Wednesday, March 30, 2005

What Did I Learn?

My workshops were outstanding this week. They are the first in a series on single family affordable housing development. This week we were just doing an overview of the development process, so I already knew a lot of it, but there were still some very good things that I came out with. It was also sobering to read some of the stories of failed community development organizations. So many of these groups have learned tough lessons and either come through them or failed that it's tough to understand why people just getting into the field don't pay close attention to those mistakes. One of our local CDC's (community development corporations) failed a few years ago. I see a current CDC (not the one I work with) following in those same steps. It's not that they are doing bad development, but they are taking on the role of antagonist and making too many enemies. Should they ever reach a point where they need help, there won't be anyone around to give them a hand. That is one thing that my organization does very well. We don't run around telling people all the things they are doing badly or what it is that we disagree on. We work very hard at keeping lines of communication open and keeping a steady head on our shoulders. Sure, I've seen us fail at it once or twice, but certainly not to the point where we've made significant enemies.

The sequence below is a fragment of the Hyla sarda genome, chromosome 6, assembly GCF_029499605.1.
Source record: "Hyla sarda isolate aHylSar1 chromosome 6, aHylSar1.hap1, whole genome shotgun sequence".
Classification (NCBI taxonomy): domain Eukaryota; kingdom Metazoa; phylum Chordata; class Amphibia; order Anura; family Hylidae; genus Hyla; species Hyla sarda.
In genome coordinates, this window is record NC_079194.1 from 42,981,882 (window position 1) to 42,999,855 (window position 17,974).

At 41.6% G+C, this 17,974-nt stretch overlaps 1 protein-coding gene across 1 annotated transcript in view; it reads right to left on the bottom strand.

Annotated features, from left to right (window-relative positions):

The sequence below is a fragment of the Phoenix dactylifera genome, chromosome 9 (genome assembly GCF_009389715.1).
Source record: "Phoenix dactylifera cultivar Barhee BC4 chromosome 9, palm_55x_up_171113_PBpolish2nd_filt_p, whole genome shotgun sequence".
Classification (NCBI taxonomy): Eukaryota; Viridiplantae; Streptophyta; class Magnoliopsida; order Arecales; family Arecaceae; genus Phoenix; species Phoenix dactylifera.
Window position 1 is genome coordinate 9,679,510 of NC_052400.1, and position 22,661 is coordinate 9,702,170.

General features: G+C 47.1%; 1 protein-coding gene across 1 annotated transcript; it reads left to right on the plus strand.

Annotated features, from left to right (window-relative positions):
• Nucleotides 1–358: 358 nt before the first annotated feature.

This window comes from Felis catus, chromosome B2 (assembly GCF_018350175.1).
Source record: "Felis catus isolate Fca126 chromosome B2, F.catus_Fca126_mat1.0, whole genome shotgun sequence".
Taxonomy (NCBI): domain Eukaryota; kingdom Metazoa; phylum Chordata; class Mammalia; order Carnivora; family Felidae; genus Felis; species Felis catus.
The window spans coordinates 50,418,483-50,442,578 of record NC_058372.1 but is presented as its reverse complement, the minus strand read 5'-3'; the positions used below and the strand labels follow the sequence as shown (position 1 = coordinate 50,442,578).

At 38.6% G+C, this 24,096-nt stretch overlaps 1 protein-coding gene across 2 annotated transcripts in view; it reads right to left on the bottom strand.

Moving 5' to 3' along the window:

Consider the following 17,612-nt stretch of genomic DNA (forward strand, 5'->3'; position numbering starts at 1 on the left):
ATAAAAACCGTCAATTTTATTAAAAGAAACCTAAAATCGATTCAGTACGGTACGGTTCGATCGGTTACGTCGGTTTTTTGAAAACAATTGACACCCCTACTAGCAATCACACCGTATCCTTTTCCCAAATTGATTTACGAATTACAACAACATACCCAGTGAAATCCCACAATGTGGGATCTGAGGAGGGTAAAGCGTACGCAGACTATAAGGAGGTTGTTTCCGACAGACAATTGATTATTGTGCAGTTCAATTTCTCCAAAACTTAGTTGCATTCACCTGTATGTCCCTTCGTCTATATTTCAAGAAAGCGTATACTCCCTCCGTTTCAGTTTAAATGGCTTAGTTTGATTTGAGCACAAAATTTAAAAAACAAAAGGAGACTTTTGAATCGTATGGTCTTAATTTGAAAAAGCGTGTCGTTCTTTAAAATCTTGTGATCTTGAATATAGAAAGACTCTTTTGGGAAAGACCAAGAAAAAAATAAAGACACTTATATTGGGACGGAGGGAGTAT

At the same time, I did see some of the mistakes that we've made reflected in the CDC's that have failed. It was a good reminder that small mistakes can have a terrible effect on an organization that does a lot of good. I've really been thinking through the importance of starting out correctly. In the community development field, that is vital. Too many groups start out by going into debt and then spend the rest of their existence trying to dig out of it. CDCs need to be better at getting the money up front, moving into development slowly (don't run out and buy a bunch of property just so you've got something), and leveraging as much money as possible to make development happen. They also need to approach development as a business, not as a social investment. Too often there is an emotional drive to accomplish and the business side is put aside. Lose the emotion (it is property, after all!) and focus on being successful from the very beginning. Also, read up on the CDCs that have failed and those that have succeeded. Pay close attention to the details and learn from others' mistakes. A community center from Rockford was at the workshop, thinking about getting into community development. They need to do some VERY serious thinking and planning before diving in. There is no excuse for making the mistakes that others have made. They are too public and too easy to see if you want to know what to avoid.